|The first excerpt represents the past or something you must release, and is drawn from Tom Grogan by F. Hopkinson Smith:
brought him to Bellevue Hospital, where he had just been
appointed, he'd fix up his rib so he could breathe easier, and
maybe he'd get well. Well, I hung on an' on, thinkin' he'd get
better,--poor fellow, he didn't want to go,--but one night, about
dark, I took the Big Gray an' put him to the cart, an' bedded it
down wid straw; an' I wrapped me Tom up in two blankits an'
carried him downstairs in me own arms, an' driv slow to the
She hesitated for a moment, leaned her bruised head on her hand,
and then went on:--
"When I got to Bellevue, over by the river, it was near ten
|The second excerpt represents the present or the deciding factor of the moment, and is drawn from A Modest Proposal by Jonathan Swift:
mothers towards their children, when they were sure of a
settlement for life to the poor babes, provided in some sort by
the publick, to their annual profit instead of expence. We should
soon see an honest emulation among the married women, which of
them could bring the fattest child to the market. Men would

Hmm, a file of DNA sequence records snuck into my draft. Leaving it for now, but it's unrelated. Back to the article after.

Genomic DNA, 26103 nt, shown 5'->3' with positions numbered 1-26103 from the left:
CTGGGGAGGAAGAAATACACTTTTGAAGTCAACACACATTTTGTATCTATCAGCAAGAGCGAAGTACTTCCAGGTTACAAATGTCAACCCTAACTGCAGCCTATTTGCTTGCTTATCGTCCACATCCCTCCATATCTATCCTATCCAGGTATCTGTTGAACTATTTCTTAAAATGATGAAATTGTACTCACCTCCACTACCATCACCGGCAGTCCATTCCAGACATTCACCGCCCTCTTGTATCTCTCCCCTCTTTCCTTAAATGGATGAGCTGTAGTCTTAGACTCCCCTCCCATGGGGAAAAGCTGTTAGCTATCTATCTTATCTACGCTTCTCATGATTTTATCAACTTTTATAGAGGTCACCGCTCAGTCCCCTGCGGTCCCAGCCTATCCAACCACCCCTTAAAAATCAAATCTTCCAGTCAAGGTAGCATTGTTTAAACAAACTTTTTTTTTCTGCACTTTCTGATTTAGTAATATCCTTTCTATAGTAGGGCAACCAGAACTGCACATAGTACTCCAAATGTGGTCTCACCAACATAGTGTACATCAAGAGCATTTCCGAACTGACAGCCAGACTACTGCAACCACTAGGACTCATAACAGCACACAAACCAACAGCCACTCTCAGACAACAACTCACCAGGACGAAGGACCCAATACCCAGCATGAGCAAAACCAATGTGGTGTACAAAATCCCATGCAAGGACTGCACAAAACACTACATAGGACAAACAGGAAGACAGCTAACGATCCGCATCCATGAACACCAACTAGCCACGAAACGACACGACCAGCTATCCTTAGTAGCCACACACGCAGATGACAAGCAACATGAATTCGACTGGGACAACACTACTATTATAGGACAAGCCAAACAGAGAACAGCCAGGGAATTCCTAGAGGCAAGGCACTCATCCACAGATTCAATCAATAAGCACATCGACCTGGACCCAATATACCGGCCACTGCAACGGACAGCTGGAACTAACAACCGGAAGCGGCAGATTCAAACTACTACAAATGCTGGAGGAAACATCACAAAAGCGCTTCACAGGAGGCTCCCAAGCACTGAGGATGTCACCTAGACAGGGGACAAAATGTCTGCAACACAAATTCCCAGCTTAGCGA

become as fond of their wives, during the time of their
pregnancy, as they are now of their mares in foal, their cows in
calf, or sow when they are ready to farrow; nor offer to beat or
kick them (as is too frequent a practice) for fear of a
Many other advantages might be enumerated. For instance, the
A Modest Proposal
|The third excerpt represents the future or something you must embrace, and is drawn from Lysis by Plato:
And do they trust a hireling more than you? and may he do what he likes
with the horses? and do they pay him for this?
But I dare say that you may take the whip and guide the mule-cart if you
like;--they will permit that?
Permit me! indeed they will not.
Then, I said, may no one use the whip to the mules?
Yes, he said, the muleteer.
And is he a slave or a free man?
A slave, he said.
And do they esteem a slave of more value than you who are their son? And